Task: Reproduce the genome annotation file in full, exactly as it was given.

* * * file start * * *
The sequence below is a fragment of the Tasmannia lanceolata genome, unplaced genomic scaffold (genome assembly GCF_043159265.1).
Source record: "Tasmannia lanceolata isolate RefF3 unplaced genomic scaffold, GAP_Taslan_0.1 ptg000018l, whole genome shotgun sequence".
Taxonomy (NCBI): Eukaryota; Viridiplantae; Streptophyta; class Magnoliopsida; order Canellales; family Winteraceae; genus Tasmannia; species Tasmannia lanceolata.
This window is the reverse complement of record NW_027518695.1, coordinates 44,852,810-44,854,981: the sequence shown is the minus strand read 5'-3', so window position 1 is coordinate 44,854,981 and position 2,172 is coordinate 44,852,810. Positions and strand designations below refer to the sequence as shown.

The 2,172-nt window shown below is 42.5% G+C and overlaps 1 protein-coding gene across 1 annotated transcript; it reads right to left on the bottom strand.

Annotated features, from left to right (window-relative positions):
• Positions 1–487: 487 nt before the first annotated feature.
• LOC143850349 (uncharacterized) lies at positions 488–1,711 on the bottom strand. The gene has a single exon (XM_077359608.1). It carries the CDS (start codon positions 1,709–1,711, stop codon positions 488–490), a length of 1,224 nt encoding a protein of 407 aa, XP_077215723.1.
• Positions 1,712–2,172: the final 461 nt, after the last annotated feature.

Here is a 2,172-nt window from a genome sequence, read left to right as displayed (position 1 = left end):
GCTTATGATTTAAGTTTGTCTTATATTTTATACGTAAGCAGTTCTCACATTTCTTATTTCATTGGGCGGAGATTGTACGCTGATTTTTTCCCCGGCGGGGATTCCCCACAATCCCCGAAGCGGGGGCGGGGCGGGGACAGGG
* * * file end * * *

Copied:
The sequence below is a fragment of the Tasmannia lanceolata genome, unplaced genomic scaffold (genome assembly GCF_043159265.1).
Source record: "Tasmannia lanceolata isolate RefF3 unplaced genomic scaffold, GAP_Taslan_0.1 ptg000018l, whole genome shotgun sequence".
Taxonomy (NCBI): Eukaryota; Viridiplantae; Streptophyta; class Magnoliopsida; order Canellales; family Winteraceae; genus Tasmannia; species Tasmannia lanceolata.
This window is the reverse complement of record NW_027518695.1, coordinates 44,852,810-44,854,981: the sequence shown is the minus strand read 5'-3', so window position 1 is coordinate 44,854,981 and position 2,172 is coordinate 44,852,810. Positions and strand designations below refer to the sequence as shown.

The 2,172-nt window shown below is 42.5% G+C and overlaps 1 protein-coding gene across 1 annotated transcript; it reads right to left on the bottom strand.

Annotated features, from left to right (window-relative positions):
• Positions 1–487: 487 nt before the first annotated feature.
• LOC143850349 (uncharacterized) lies at positions 488–1,711 on the bottom strand. The gene has a single exon (XM_077359608.1). It carries the CDS (start codon positions 1,709–1,711, stop codon positions 488–490), a length of 1,224 nt encoding a protein of 407 aa, XP_077215723.1.
• Positions 1,712–2,172: the final 461 nt, after the last annotated feature.

Here is a 2,172-nt window from a genome sequence, read left to right as displayed (position 1 = left end):
GCTTATGATTTAAGTTTGTCTTATATTTTATACGTAAGCAGTTCTCACATTTCTTATTTCATTGGGCGGAGATTGTACGCTGATTTTTTCCCCGGCGGGGATTCCCCACAATCCCCGAAGCGGGGGCGGGGCGGGGACAGGG